How to Install Computer Memory
So let’s begin. Before I forget, turn off the computer; not doing so could damage components beyond repair. You shouldn’t need any tools other than a screwdriver that can open up the side of your case (some cases don’t even need a screwdriver). Open the side panel of your case (if both are removeable, take out the left one). You’ll need some space to work, so if you can’t see anything through the cable clutter you’ll have to remove cables and put them back when you are done. Make sure you remember how everything plugs in so you don’t mess anything up.
Inside the computer you’ll see a large board on the right wall of the case. This is the motherboard. At the top of the motherboard you will see the fan and heatsink that cover the CPU. To the right side of this you will see four long, thin slots with clips at both ends. These are the memory slots, and depending on your motherboard, you will probably have between two and four of these slots.
If you have to first remove modules to make room for your new ones, do this by pushing the clips that hold it in place outward, and the module will pop up. Pull it out slowly (it’s okay to use a little force, but if it’s not coming out fairly easily check the clips). Repeat until you have as many free slots as you need to install your new memory. (Note that your modules might be different sizes. If you are trying to take one specific one out, you might have to take them all out and determine, usually from a sticker on the module, what size they are. If all else fails, just keep switching them around until your operating system sees the right amount of memory.)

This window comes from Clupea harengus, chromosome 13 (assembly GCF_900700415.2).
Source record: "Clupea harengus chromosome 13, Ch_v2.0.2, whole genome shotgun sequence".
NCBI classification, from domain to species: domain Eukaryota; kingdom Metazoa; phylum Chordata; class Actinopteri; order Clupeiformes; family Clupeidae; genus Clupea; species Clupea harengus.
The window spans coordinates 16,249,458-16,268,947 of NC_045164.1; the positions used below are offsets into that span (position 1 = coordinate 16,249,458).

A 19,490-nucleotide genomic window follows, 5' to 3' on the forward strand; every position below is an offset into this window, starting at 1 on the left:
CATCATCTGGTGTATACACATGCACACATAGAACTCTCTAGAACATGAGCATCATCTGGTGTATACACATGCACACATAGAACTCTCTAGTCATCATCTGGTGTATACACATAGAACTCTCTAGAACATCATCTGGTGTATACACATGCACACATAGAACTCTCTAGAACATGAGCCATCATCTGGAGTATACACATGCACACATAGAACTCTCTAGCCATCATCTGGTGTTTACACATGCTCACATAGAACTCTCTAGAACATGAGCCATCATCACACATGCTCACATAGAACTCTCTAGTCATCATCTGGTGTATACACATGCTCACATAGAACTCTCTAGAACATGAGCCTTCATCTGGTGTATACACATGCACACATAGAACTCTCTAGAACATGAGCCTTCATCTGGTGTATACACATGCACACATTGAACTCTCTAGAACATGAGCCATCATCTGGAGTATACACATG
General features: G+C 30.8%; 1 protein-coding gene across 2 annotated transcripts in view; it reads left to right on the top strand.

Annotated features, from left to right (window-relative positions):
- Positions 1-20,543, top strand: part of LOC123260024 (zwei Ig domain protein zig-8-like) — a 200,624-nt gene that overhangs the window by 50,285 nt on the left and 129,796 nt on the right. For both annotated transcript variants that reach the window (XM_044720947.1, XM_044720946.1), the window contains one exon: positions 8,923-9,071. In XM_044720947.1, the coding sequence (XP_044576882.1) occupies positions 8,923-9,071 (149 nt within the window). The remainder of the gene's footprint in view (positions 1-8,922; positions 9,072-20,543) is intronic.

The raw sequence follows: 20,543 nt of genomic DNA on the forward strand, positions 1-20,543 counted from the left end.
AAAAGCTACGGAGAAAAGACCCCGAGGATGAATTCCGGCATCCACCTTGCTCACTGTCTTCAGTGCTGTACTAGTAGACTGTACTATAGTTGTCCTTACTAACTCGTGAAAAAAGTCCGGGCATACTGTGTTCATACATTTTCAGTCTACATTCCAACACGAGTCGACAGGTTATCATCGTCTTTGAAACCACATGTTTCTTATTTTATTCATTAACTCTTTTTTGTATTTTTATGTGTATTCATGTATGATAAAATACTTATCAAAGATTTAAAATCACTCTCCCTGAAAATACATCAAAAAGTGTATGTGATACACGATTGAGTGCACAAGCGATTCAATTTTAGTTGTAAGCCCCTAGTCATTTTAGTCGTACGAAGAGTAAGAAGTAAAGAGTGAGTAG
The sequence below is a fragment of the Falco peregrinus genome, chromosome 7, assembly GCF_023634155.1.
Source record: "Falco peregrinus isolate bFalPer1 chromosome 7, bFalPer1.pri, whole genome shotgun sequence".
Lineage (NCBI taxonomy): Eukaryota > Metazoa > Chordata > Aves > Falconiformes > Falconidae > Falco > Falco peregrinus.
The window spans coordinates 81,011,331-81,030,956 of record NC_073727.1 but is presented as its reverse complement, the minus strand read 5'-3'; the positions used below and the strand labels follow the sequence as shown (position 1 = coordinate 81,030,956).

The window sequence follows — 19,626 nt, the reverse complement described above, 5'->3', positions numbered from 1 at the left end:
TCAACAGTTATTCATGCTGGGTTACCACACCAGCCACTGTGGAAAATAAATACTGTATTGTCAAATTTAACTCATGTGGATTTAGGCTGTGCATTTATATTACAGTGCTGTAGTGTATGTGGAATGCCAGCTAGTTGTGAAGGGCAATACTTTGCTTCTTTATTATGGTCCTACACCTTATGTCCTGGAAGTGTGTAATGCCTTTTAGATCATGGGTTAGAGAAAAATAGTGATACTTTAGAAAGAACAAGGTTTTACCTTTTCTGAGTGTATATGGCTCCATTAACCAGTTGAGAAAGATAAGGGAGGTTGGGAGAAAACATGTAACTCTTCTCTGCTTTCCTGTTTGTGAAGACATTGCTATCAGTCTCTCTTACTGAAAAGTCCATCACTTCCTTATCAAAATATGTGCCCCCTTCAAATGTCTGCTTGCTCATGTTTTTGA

Now you put in your new modules. Look at the slot on the motherboard, and note the way the contacts go in. There should be two thin gaps running down the slot, separated by a bit of plastic. Make sure the separator on the slot corresponds with the space between the two sets of contacts on your memory, or the module won’t go in. Then carefully align the module along the slot and push in; when it goes in far enough, the clips will move inward by themselves and lock the module in place. I’ve found that it works better if you push in one side first until it locks, then line up the other side and push in. No matter how you do it, it’s imporant that you don’t force it in. If it doesn’t want to go in, make sure you have the separator aligned with the gap in the module; otherwise turn it around. If it doesn’t match up either way, you bought the wrong memory, and forcing it in will damage not only the memory but the motherboard as well.
If you did everything correctly, you should be able to boot your computer, and it should display the correct memory size in your BIOS setup utility. There are no drivers to install; your computer will immediately begin using your new memory.